The Contractors Who Inadvertently Bankrupted Their Boss

So you thought contractors were a better option than employees?

A recent insolvency in Sydney makes compelling reading if you employ contractors.

A cleaning company engaged its workers via contract. (At this point it is important to understand that just having an ABN or merely saying you are a contractor does not make it so. In fact, even if a person agrees that they are a contractor this does not remove their rights if they are deemed to be an employee at some later point. This is a little complicated and worthy of another discussion in its own right, but for the purposes of this story, accept the premise for now.) The company terminated one of its contractors. The person concerned claimed he was owed superannuation and notice in lieu. The Directors of the company denied the claim and the contractor in question appealed to the ATO.

Subsequently the ATO conducted a superannuation audit (as they are obliged to do) and found that all of the workers were employees and that over $200,000 of superannuation was payable. As the company was unable to pay the superannuation debt the directors placed the company in liquidation (as they were obliged to do). The ATO issued a Directors Penalty Notice making the directors personally liable for the debt. The DPN could not be remitted as part of the liquidation process as the directors had failed to report the liabilities within three months of the appropriate reporting dates. This made the DPN a “lockdown notice” – this meant that the directors had zero recourse; they now owned the superannuation debt personally. The directors did not have the wherewithal to meet the $200K debt; bankruptcy appeared to be the only solution.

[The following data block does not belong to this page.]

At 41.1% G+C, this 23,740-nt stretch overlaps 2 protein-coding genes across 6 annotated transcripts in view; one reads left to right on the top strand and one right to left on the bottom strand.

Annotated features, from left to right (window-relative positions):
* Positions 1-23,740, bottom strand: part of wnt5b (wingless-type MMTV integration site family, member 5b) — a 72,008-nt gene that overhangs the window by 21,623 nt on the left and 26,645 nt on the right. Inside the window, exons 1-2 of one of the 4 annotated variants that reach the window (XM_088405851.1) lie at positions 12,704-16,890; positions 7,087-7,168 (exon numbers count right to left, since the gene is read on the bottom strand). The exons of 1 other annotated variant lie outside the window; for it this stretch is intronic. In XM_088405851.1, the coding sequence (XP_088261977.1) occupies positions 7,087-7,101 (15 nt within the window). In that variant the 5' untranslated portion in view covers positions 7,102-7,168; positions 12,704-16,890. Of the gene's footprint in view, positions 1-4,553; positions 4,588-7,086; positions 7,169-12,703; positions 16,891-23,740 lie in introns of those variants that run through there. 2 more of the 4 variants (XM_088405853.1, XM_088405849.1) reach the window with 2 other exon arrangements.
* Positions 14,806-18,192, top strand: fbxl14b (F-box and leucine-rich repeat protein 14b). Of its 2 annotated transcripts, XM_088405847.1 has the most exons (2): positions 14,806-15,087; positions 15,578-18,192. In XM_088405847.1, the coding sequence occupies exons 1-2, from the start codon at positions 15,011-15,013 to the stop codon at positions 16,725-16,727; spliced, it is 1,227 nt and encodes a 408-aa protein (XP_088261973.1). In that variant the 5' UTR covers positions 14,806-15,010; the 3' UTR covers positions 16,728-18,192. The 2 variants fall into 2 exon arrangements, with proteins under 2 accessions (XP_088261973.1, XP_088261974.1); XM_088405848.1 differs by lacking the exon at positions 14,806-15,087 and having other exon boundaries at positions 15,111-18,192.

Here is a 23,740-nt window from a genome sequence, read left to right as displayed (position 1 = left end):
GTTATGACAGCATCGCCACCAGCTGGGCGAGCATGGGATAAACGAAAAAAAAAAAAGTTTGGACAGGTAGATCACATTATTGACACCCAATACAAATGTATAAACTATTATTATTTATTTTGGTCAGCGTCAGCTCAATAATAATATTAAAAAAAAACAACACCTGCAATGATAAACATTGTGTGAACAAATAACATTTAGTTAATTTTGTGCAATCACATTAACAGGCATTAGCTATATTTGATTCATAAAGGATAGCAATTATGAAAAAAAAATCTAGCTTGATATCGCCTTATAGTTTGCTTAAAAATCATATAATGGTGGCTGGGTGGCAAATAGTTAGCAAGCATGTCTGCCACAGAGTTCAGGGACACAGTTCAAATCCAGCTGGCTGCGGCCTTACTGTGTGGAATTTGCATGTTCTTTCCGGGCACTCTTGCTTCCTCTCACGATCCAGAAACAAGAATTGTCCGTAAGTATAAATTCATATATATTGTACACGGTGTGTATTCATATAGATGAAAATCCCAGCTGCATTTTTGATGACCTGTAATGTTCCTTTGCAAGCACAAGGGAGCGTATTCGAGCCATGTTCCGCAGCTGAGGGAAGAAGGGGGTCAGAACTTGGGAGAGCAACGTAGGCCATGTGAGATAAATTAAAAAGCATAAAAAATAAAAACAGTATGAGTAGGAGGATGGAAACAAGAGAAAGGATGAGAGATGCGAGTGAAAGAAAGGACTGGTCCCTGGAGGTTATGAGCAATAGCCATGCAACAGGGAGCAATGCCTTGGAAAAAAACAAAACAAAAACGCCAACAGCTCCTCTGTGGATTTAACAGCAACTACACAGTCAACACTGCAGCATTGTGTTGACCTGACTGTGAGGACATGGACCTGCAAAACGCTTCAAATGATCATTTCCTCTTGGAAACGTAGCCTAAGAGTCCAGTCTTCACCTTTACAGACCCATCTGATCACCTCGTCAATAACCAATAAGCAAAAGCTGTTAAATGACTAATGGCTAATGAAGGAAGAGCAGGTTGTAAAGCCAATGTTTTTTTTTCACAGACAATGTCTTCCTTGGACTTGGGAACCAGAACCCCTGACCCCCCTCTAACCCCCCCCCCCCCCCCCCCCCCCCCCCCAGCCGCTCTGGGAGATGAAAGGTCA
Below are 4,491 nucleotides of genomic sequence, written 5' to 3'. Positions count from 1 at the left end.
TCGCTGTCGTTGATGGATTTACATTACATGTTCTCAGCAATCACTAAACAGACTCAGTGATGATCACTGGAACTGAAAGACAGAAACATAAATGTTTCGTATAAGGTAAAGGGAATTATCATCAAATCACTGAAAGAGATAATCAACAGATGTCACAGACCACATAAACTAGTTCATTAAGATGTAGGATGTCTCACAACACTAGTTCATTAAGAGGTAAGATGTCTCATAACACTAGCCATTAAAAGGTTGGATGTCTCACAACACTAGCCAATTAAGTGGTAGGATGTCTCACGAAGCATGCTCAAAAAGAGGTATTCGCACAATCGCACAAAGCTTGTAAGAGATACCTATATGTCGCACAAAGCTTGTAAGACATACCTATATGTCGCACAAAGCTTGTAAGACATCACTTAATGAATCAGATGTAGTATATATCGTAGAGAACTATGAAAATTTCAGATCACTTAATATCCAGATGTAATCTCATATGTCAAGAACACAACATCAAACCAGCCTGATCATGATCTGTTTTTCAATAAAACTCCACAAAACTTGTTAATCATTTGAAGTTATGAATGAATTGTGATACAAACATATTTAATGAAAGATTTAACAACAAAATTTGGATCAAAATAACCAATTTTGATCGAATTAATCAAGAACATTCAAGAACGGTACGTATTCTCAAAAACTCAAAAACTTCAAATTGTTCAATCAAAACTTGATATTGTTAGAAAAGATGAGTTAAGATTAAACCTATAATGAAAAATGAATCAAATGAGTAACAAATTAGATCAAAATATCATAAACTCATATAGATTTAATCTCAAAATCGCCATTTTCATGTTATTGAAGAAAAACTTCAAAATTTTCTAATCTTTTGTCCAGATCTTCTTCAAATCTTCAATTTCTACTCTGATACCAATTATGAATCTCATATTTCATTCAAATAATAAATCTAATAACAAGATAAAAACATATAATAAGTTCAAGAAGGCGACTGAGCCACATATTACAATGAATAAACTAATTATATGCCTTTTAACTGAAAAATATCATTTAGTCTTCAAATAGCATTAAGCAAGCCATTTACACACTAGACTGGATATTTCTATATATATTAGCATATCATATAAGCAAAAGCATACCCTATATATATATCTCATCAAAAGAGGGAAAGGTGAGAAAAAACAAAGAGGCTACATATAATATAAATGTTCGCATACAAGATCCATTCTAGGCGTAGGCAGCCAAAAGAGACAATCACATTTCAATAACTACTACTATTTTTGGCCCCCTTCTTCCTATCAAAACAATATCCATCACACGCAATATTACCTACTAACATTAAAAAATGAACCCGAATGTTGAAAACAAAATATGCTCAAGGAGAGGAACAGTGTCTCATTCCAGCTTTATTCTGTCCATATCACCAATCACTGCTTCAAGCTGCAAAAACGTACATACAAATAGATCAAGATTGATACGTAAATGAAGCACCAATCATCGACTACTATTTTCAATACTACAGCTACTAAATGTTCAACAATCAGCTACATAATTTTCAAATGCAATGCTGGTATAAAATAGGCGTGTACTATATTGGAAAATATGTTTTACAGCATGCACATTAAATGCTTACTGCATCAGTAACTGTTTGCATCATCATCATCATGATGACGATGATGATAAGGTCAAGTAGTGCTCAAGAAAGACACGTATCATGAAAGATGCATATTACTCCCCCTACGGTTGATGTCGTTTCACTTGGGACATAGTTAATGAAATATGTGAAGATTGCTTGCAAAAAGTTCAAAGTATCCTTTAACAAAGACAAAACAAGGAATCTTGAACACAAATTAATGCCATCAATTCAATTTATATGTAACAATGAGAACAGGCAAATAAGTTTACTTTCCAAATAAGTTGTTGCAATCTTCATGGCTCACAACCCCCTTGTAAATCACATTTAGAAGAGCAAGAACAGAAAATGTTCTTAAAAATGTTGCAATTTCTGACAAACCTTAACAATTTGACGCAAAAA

Interestingly, it is the opinion of the writer that if the Fair Work Office had been involved the liability could have gone much higher and may have been extended to include overtime, public holidays, annual leave etc. The additional issue of Workers Compensation is also a possible variable.

The nature of the relationship of an employee/contractor is defined by a “sum of the circumstances test”. In this numerous factors are evaluated and a decision is made based on all contributing factors. It is unwise to believe that one or two factors will decide the day. 

In reality, it is highly likely that you can document your way to a contractual relationship in many cases. However, you need to understand that even if this is possible, it is absolutely crucial that the essence of the agreements is followed. It would be unwise to believe that a bit of upfront documentation will resolve your dilemma.

If you engage your workforce (even part of it) by contract, contact Warren Maris on 07-3483-0102 for a confidential discussion.

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